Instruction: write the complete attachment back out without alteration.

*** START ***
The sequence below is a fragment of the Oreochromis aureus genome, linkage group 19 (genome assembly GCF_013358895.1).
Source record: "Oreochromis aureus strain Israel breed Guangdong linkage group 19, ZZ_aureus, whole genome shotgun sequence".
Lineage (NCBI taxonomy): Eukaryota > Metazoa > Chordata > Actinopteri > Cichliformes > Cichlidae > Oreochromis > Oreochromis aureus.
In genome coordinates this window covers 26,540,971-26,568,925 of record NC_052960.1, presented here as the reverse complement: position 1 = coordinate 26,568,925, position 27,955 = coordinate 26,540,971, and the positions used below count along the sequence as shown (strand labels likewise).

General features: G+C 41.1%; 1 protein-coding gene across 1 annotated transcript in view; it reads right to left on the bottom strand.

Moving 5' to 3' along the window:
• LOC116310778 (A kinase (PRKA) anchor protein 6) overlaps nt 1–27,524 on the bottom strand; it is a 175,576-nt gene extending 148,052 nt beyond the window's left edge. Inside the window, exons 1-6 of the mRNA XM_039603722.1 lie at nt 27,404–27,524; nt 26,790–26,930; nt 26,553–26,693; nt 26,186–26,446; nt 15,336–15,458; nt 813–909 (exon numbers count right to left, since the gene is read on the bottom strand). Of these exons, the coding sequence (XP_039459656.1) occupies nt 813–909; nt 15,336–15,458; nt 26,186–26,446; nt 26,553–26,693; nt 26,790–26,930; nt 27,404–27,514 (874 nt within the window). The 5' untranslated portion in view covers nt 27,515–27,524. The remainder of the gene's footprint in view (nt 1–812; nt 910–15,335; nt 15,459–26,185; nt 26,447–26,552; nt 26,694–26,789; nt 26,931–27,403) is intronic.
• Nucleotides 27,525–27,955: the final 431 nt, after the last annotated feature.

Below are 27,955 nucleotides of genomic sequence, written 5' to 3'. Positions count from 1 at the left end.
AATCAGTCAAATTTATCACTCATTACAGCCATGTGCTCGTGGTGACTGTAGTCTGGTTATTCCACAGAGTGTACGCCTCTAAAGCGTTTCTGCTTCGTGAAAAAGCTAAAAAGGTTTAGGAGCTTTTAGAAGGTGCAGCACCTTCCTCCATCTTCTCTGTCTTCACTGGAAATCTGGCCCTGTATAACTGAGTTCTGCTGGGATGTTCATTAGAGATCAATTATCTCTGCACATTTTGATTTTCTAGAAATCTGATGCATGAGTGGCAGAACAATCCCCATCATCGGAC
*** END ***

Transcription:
The sequence below is a fragment of the Oreochromis aureus genome, linkage group 19 (genome assembly GCF_013358895.1).
Source record: "Oreochromis aureus strain Israel breed Guangdong linkage group 19, ZZ_aureus, whole genome shotgun sequence".
Lineage (NCBI taxonomy): Eukaryota > Metazoa > Chordata > Actinopteri > Cichliformes > Cichlidae > Oreochromis > Oreochromis aureus.
In genome coordinates this window covers 26,540,971-26,568,925 of record NC_052960.1, presented here as the reverse complement: position 1 = coordinate 26,568,925, position 27,955 = coordinate 26,540,971, and the positions used below count along the sequence as shown (strand labels likewise).

General features: G+C 41.1%; 1 protein-coding gene across 1 annotated transcript in view; it reads right to left on the bottom strand.

Moving 5' to 3' along the window:
• LOC116310778 (A kinase (PRKA) anchor protein 6) overlaps nt 1–27,524 on the bottom strand; it is a 175,576-nt gene extending 148,052 nt beyond the window's left edge. Inside the window, exons 1-6 of the mRNA XM_039603722.1 lie at nt 27,404–27,524; nt 26,790–26,930; nt 26,553–26,693; nt 26,186–26,446; nt 15,336–15,458; nt 813–909 (exon numbers count right to left, since the gene is read on the bottom strand). Of these exons, the coding sequence (XP_039459656.1) occupies nt 813–909; nt 15,336–15,458; nt 26,186–26,446; nt 26,553–26,693; nt 26,790–26,930; nt 27,404–27,514 (874 nt within the window). The 5' untranslated portion in view covers nt 27,515–27,524. The remainder of the gene's footprint in view (nt 1–812; nt 910–15,335; nt 15,459–26,185; nt 26,447–26,552; nt 26,694–26,789; nt 26,931–27,403) is intronic.
• Nucleotides 27,525–27,955: the final 431 nt, after the last annotated feature.

Below are 27,955 nucleotides of genomic sequence, written 5' to 3'. Positions count from 1 at the left end.
AATCAGTCAAATTTATCACTCATTACAGCCATGTGCTCGTGGTGACTGTAGTCTGGTTATTCCACAGAGTGTACGCCTCTAAAGCGTTTCTGCTTCGTGAAAAAGCTAAAAAGGTTTAGGAGCTTTTAGAAGGTGCAGCACCTTCCTCCATCTTCTCTGTCTTCACTGGAAATCTGGCCCTGTATAACTGAGTTCTGCTGGGATGTTCATTAGAGATCAATTATCTCTGCACATTTTGATTTTCTAGAAATCTGATGCATGAGTGGCAGAACAATCCCCATCATCGGAC